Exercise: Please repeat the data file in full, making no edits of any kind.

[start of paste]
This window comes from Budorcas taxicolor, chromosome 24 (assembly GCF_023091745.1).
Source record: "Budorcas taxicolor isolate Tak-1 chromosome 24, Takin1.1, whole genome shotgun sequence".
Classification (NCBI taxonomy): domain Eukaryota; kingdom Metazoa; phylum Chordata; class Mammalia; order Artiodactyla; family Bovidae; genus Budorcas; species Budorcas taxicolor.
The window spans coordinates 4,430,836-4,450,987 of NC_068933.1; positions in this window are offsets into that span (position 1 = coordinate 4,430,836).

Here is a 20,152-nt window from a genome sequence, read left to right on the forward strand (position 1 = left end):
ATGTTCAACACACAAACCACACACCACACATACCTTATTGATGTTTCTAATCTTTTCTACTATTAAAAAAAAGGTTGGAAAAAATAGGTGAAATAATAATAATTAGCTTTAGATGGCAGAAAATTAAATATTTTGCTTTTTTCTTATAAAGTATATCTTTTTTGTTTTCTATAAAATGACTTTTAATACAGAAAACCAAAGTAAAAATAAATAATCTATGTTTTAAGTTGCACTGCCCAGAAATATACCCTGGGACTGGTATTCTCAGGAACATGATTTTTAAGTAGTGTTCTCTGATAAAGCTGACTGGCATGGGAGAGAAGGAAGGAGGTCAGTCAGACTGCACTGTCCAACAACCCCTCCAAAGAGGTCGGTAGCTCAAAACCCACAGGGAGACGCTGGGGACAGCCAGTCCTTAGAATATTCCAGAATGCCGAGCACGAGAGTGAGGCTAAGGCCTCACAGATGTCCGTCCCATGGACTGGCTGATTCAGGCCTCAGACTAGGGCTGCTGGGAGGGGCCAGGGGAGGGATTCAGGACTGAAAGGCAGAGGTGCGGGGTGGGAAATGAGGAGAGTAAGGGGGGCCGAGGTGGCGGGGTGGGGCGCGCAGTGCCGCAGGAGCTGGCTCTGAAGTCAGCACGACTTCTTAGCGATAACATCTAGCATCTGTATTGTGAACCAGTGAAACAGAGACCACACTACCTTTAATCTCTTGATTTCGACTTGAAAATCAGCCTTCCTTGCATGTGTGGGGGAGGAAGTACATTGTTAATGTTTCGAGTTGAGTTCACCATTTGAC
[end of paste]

This window comes from Budorcas taxicolor, chromosome 24 (assembly GCF_023091745.1).
Source record: "Budorcas taxicolor isolate Tak-1 chromosome 24, Takin1.1, whole genome shotgun sequence".
Classification (NCBI taxonomy): domain Eukaryota; kingdom Metazoa; phylum Chordata; class Mammalia; order Artiodactyla; family Bovidae; genus Budorcas; species Budorcas taxicolor.
The window spans coordinates 4,430,836-4,450,987 of NC_068933.1; positions in this window are offsets into that span (position 1 = coordinate 4,430,836).

Here is a 20,152-nt window from a genome sequence, read left to right on the forward strand (position 1 = left end):
ATGTTCAACACACAAACCACACACCACACATACCTTATTGATGTTTCTAATCTTTTCTACTATTAAAAAAAAGGTTGGAAAAAATAGGTGAAATAATAATAATTAGCTTTAGATGGCAGAAAATTAAATATTTTGCTTTTTTCTTATAAAGTATATCTTTTTTGTTTTCTATAAAATGACTTTTAATACAGAAAACCAAAGTAAAAATAAATAATCTATGTTTTAAGTTGCACTGCCCAGAAATATACCCTGGGACTGGTATTCTCAGGAACATGATTTTTAAGTAGTGTTCTCTGATAAAGCTGACTGGCATGGGAGAGAAGGAAGGAGGTCAGTCAGACTGCACTGTCCAACAACCCCTCCAAAGAGGTCGGTAGCTCAAAACCCACAGGGAGACGCTGGGGACAGCCAGTCCTTAGAATATTCCAGAATGCCGAGCACGAGAGTGAGGCTAAGGCCTCACAGATGTCCGTCCCATGGACTGGCTGATTCAGGCCTCAGACTAGGGCTGCTGGGAGGGGCCAGGGGAGGGATTCAGGACTGAAAGGCAGAGGTGCGGGGTGGGAAATGAGGAGAGTAAGGGGGGCCGAGGTGGCGGGGTGGGGCGCGCAGTGCCGCAGGAGCTGGCTCTGAAGTCAGCACGACTTCTTAGCGATAACATCTAGCATCTGTATTGTGAACCAGTGAAACAGAGACCACACTACCTTTAATCTCTTGATTTCGACTTGAAAATCAGCCTTCCTTGCATGTGTGGGGGAGGAAGTACATTGTTAATGTTTCGAGTTGAGTTCACCATTTGAC